Two writers with intimate knowledge of Queens will participate in separate, upcoming enrichment events at the Greater Astoria Historical Society. On Saturday, Adrienne Onofri, who just published the guidebook Walking Queens, will lead a roundtable discussion on two of the borough’s hottest neighborhoods, Astoria and Long Island City. This licensed NYC tour guide, who also writes about theater for the Broadway World blog, will then sell and sign copies of her new book, which describes 30 routes to discover Queens on foot.
On Monday, Q’Stoner writer Kevin Walsh, a historian who also runs the Forgotten NY blog, will take attendees on an indoor tour of classic New York City storefront signs — with the help of slides. They come in all shapes and sizes and contain words in countless colors and fonts. Plus, some storefront signs have wacky and/or fascinating stories.
Let’s dance, or better yet, vamos a bailar. The borough hosts upcoming chances to experience or learn tango, salsa, merengue, bachata, and cha cha cha. There are also some interesting panel discussions on everything from the history of storefront signs to media depictions of African Americans as well as live music and inspiring art activities. Here’s the rundown, broken down into dance, education, arts and music events.
How much to rent a two bedroom/two bathroom in a new development of Astoria? This one, at 27-18 Hoyt Avenue South (aka Hoyt Plaza), is asking $3,400 a month. The apartment doesn’t look particularly big, with a narrow, open kitchen and living room. There’s only a photo of one of the bedrooms, and the listing also mentions there’s a private terrace (also not pictured). What you’ll get here are shiny new appliances and perks like a dishwasher, on-site laundry room, and building gym. What do you think?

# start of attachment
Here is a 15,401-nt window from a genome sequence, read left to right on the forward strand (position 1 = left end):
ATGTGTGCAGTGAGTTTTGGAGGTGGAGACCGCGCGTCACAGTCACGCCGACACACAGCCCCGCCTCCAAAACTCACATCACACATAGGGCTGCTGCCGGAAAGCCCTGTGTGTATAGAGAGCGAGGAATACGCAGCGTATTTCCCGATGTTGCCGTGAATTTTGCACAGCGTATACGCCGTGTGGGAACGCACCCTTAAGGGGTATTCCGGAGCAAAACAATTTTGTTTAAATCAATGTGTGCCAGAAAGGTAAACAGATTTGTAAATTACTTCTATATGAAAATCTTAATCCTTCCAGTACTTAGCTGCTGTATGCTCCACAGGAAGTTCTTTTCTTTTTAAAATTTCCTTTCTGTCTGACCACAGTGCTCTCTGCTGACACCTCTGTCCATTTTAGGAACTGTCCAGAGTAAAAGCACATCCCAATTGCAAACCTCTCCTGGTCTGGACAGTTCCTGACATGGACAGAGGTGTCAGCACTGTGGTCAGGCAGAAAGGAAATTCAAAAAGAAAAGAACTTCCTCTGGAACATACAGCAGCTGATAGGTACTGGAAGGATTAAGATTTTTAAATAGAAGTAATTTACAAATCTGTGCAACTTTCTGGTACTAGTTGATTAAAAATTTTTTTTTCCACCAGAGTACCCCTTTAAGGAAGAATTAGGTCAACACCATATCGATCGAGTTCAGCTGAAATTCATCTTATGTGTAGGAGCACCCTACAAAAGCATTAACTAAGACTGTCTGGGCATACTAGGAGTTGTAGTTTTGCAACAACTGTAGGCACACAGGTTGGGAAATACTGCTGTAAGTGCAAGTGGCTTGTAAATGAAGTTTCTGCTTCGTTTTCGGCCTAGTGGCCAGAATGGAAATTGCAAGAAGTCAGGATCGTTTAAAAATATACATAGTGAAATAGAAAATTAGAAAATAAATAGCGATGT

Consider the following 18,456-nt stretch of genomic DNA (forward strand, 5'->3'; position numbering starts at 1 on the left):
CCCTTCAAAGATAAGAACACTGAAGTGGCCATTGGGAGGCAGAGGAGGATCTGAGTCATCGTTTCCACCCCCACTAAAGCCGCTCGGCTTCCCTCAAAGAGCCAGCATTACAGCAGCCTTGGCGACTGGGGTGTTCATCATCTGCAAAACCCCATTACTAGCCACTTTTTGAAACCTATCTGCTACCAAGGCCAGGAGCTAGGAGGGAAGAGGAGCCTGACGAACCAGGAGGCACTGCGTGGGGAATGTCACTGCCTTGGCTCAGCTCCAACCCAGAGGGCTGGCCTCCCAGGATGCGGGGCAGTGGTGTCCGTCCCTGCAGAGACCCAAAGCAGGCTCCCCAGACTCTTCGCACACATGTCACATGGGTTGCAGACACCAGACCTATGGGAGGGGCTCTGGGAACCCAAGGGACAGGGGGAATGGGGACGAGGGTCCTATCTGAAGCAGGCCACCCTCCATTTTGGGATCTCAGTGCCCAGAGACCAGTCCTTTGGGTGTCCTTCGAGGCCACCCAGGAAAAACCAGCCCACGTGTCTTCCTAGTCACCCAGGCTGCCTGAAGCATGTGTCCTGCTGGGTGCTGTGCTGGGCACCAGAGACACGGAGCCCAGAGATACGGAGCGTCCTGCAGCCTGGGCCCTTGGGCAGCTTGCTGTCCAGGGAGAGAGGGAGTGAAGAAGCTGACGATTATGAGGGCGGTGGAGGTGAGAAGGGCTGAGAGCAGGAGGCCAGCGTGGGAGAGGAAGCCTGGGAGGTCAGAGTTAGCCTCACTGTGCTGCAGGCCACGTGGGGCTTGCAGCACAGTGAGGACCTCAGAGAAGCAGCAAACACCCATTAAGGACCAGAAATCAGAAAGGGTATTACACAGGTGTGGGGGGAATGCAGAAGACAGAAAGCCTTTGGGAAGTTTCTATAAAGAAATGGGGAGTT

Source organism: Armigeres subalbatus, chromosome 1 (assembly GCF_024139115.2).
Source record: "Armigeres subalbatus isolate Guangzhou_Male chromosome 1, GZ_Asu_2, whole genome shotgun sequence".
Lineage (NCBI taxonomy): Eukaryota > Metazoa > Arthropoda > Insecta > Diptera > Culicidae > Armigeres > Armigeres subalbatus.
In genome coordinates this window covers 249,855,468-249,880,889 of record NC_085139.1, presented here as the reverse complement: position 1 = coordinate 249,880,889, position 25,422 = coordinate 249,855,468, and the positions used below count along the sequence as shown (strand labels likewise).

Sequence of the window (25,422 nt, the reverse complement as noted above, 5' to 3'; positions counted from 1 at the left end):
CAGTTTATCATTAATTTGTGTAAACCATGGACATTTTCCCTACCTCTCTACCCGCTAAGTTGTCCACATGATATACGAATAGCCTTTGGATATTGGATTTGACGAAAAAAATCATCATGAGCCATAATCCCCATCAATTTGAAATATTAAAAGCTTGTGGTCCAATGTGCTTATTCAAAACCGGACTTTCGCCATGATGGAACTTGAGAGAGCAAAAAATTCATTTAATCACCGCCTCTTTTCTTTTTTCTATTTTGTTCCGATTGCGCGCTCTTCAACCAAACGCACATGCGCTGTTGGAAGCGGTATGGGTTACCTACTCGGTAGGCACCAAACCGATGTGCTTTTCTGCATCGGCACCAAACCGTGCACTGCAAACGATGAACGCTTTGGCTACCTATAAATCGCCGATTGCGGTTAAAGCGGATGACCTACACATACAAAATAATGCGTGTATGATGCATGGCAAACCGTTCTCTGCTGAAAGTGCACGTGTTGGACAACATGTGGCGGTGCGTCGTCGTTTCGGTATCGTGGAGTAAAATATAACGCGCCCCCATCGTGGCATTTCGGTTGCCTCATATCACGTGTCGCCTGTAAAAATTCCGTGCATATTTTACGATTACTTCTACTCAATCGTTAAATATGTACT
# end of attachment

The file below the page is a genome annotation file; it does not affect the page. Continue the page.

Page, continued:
My friend, preservationist Frampton Tolbert, has a new website, called Queens Modern. If you love mid-20th century Queens architecture, you will be a happy camper. You can wander around dozens of mid-century buildings here, finding all kinds of goodies. Frampton is a meticulous researcher, and the site contains building profiles, architect profiles, maps and a searchable database. The buildings that he has chosen were highlighted for mention and praise by the Queens Chamber of Commerce. Between 1948 and 1970, the Queens Chamber of Commerce Building Awards were bestowed on almost 400 buildings of all types throughout the borough. The site will eventually have all of them, and more on file, but is launching with almost 150 entries.